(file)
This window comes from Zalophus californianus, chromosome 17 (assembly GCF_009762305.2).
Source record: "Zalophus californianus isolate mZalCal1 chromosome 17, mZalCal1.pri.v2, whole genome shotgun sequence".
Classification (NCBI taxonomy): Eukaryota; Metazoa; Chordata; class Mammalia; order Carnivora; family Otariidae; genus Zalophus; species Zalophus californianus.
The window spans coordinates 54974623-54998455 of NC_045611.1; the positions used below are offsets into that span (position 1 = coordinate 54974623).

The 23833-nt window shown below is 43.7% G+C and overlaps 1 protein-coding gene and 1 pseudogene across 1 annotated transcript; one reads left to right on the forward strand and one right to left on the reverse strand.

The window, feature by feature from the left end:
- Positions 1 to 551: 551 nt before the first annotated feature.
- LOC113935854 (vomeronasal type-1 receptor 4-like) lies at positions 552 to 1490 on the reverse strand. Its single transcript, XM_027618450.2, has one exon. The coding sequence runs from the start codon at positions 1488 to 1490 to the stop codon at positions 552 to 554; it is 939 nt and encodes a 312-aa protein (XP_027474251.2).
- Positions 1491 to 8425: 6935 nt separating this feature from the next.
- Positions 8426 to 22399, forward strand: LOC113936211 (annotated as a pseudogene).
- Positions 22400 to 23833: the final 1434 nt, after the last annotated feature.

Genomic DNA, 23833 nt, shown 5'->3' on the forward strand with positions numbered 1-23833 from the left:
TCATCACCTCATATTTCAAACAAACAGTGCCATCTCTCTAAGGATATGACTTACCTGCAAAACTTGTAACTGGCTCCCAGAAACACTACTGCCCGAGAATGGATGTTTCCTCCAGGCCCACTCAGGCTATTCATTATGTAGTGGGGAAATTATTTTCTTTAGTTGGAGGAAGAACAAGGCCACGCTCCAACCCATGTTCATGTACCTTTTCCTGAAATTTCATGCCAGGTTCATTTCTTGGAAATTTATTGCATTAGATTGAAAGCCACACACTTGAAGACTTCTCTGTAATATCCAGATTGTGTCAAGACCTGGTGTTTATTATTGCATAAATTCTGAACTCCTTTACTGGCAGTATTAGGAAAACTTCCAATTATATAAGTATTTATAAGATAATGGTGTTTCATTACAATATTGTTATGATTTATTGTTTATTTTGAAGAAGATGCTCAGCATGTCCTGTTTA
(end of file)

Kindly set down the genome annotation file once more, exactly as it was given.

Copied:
This window comes from Zalophus californianus, chromosome 17 (assembly GCF_009762305.2).
Source record: "Zalophus californianus isolate mZalCal1 chromosome 17, mZalCal1.pri.v2, whole genome shotgun sequence".
Classification (NCBI taxonomy): Eukaryota; Metazoa; Chordata; class Mammalia; order Carnivora; family Otariidae; genus Zalophus; species Zalophus californianus.
The window spans coordinates 54974623-54998455 of NC_045611.1; the positions used below are offsets into that span (position 1 = coordinate 54974623).

The 23833-nt window shown below is 43.7% G+C and overlaps 1 protein-coding gene and 1 pseudogene across 1 annotated transcript; one reads left to right on the forward strand and one right to left on the reverse strand.

The window, feature by feature from the left end:
- Positions 1 to 551: 551 nt before the first annotated feature.
- LOC113935854 (vomeronasal type-1 receptor 4-like) lies at positions 552 to 1490 on the reverse strand. Its single transcript, XM_027618450.2, has one exon. The coding sequence runs from the start codon at positions 1488 to 1490 to the stop codon at positions 552 to 554; it is 939 nt and encodes a 312-aa protein (XP_027474251.2).
- Positions 1491 to 8425: 6935 nt separating this feature from the next.
- Positions 8426 to 22399, forward strand: LOC113936211 (annotated as a pseudogene).
- Positions 22400 to 23833: the final 1434 nt, after the last annotated feature.

Genomic DNA, 23833 nt, shown 5'->3' on the forward strand with positions numbered 1-23833 from the left:
TCATCACCTCATATTTCAAACAAACAGTGCCATCTCTCTAAGGATATGACTTACCTGCAAAACTTGTAACTGGCTCCCAGAAACACTACTGCCCGAGAATGGATGTTTCCTCCAGGCCCACTCAGGCTATTCATTATGTAGTGGGGAAATTATTTTCTTTAGTTGGAGGAAGAACAAGGCCACGCTCCAACCCATGTTCATGTACCTTTTCCTGAAATTTCATGCCAGGTTCATTTCTTGGAAATTTATTGCATTAGATTGAAAGCCACACACTTGAAGACTTCTCTGTAATATCCAGATTGTGTCAAGACCTGGTGTTTATTATTGCATAAATTCTGAACTCCTTTACTGGCAGTATTAGGAAAACTTCCAATTATATAAGTATTTATAAGATAATGGTGTTTCATTACAATATTGTTATGATTTATTGTTTATTTTGAAGAAGATGCTCAGCATGTCCTGTTTA